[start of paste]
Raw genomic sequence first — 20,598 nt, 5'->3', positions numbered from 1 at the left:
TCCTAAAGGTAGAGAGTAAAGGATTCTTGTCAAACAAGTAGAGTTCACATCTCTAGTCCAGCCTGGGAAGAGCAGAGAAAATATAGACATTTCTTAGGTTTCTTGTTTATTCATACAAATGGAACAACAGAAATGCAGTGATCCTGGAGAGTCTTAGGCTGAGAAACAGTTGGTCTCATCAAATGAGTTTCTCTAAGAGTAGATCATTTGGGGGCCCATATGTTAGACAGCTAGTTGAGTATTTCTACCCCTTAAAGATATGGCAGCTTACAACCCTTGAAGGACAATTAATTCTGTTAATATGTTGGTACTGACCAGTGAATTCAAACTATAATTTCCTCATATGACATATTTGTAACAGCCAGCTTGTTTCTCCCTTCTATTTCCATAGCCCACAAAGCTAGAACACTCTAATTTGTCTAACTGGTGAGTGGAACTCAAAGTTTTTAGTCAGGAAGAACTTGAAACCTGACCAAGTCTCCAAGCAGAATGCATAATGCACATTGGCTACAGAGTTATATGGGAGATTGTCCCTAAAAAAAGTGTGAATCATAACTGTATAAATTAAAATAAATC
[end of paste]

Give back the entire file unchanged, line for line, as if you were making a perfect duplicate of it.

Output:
Raw genomic sequence first — 20,598 nt, 5'->3', positions numbered from 1 at the left:
TCCTAAAGGTAGAGAGTAAAGGATTCTTGTCAAACAAGTAGAGTTCACATCTCTAGTCCAGCCTGGGAAGAGCAGAGAAAATATAGACATTTCTTAGGTTTCTTGTTTATTCATACAAATGGAACAACAGAAATGCAGTGATCCTGGAGAGTCTTAGGCTGAGAAACAGTTGGTCTCATCAAATGAGTTTCTCTAAGAGTAGATCATTTGGGGGCCCATATGTTAGACAGCTAGTTGAGTATTTCTACCCCTTAAAGATATGGCAGCTTACAACCCTTGAAGGACAATTAATTCTGTTAATATGTTGGTACTGACCAGTGAATTCAAACTATAATTTCCTCATATGACATATTTGTAACAGCCAGCTTGTTTCTCCCTTCTATTTCCATAGCCCACAAAGCTAGAACACTCTAATTTGTCTAACTGGTGAGTGGAACTCAAAGTTTTTAGTCAGGAAGAACTTGAAACCTGACCAAGTCTCCAAGCAGAATGCATAATGCACATTGGCTACAGAGTTATATGGGAGATTGTCCCTAAAAAAAGTGTGAATCATAACTGTATAAATTAAAATAAATC